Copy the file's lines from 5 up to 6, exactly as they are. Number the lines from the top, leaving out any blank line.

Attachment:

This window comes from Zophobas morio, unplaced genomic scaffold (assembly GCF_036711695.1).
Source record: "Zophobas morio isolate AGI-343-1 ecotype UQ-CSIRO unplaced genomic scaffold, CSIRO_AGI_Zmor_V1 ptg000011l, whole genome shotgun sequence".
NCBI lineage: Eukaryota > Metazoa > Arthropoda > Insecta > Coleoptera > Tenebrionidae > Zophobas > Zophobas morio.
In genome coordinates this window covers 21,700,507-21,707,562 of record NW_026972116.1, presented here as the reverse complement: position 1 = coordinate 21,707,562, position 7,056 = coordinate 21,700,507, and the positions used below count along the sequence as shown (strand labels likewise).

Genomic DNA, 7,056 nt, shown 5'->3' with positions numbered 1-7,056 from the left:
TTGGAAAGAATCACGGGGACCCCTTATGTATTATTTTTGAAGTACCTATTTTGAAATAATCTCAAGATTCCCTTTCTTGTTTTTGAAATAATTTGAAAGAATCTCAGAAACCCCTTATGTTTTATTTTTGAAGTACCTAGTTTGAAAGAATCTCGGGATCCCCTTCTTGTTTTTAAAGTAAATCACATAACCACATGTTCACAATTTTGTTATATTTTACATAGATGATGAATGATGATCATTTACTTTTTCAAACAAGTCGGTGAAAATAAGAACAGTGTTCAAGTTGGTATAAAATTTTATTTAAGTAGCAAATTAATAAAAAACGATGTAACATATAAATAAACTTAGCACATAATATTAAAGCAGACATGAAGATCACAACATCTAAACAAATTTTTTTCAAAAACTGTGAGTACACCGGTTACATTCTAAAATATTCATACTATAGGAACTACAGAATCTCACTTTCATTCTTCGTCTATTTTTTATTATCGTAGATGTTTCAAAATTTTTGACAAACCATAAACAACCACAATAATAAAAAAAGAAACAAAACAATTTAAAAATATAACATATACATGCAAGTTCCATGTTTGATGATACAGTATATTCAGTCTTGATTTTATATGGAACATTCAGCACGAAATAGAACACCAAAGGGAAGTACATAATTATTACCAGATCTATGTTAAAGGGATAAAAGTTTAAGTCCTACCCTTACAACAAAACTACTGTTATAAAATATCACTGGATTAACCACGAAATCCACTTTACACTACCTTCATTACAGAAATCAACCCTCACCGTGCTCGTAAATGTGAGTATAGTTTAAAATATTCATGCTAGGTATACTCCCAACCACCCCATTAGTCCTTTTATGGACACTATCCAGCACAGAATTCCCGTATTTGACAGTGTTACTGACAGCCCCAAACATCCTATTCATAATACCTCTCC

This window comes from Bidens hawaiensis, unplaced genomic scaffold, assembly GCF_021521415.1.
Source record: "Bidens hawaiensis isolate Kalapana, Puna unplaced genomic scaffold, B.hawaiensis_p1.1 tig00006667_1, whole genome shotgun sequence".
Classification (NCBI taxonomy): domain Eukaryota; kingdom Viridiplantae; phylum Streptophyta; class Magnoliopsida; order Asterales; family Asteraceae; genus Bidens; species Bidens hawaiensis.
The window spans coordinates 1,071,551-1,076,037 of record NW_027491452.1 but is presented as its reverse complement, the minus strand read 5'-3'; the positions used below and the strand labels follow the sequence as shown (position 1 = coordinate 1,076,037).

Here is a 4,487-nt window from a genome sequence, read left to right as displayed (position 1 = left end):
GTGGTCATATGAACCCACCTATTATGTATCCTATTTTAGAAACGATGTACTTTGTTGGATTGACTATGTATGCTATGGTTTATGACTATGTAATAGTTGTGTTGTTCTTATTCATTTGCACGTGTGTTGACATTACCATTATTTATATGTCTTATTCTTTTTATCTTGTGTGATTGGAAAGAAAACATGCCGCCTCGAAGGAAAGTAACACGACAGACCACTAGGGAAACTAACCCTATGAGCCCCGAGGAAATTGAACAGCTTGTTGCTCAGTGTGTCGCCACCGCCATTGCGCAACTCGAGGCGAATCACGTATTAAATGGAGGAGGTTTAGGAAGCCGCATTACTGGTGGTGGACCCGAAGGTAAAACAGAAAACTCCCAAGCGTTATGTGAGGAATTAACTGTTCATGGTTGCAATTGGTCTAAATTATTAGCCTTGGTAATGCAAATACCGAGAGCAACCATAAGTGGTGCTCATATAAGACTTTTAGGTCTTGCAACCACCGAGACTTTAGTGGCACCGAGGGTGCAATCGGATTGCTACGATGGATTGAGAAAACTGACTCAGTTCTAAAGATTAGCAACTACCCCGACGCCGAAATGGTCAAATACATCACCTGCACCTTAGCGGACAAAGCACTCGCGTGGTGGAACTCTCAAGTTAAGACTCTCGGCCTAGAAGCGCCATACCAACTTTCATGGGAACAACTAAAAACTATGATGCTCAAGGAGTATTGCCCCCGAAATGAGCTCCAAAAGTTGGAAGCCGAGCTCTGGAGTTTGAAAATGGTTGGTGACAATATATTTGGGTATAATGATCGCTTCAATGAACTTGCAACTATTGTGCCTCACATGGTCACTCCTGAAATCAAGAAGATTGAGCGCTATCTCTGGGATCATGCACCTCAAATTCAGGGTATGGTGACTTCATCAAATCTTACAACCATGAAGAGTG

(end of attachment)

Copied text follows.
Genomic DNA, 7,056 nt, shown 5'->3' with positions numbered 1-7,056 from the left:
TTGGAAAGAATCACGGGGACCCCTTATGTATTATTTTTGAAGTACCTATTTTGAAATAATCTCAAGATTCCCTTTCTTGTTTTTGAAATAATTTGAAAGAATCTCAGAAACCCCTTATGTTTTATTTTTGAAGTACCTAGTTTGAAAGAATCTCGGGATCCCCTTCTTGTTTTTAAAGTAAATCACATAACCACATGTTCACAATTTTGTTATATTTTACATAGATGATGAATGATGATCATTTACTTTTTCAAACAAGTCGGTGAAAATAAGAACAGTGTTCAAGTTGGTATAAAATTTTATTTAAGTAGCAAATTAATAAAAAACGATGTAACATATAAATAAACTTAGCACATAATATTAAAGCAGACATGAAGATCACAACATCTAAACAAATTTTTTTCAAAAACTGTGAGTACACCGGTTACATTCTAAAATATTCATACTATAGGAACTACAGAATCTCACTTTCATTCTTCGTCTATTTTTTATTATCGTAGATGTTTCAAAATTTTTGACAAACCATAAACAACCACAATAATAAAAAAAGAAACAAAACAATTTAAAAATATAACATATACATGCAAGTTCCATGTTTGATGATACAGTATATTCAGTCTTGATTTTATATGGAACATTCAGCACGAAATAGAACACCAAAGGGAAGTACATAATTATTACCAGATCTATGTTAAAGGGATAAAAGTTTAAGTCCTACCCTTACAACAAAACTACTGTTATAAAATATCACTGGATTAACCACGAAATCCACTTTACACTACCTTCATTACAGAAATCAACCCTCACCGTGCTCGTAAATGTGAGTATAGTTTAAAATATTCATGCTAGGTATACTCCCAACCACCCCATTAGTCCTTTTATGGACACTATCCAGCACAGAATTCCCGTATTTGACAGTGTTACTGACAGCCCCAAACATCCTATTCATAATACCTCTCC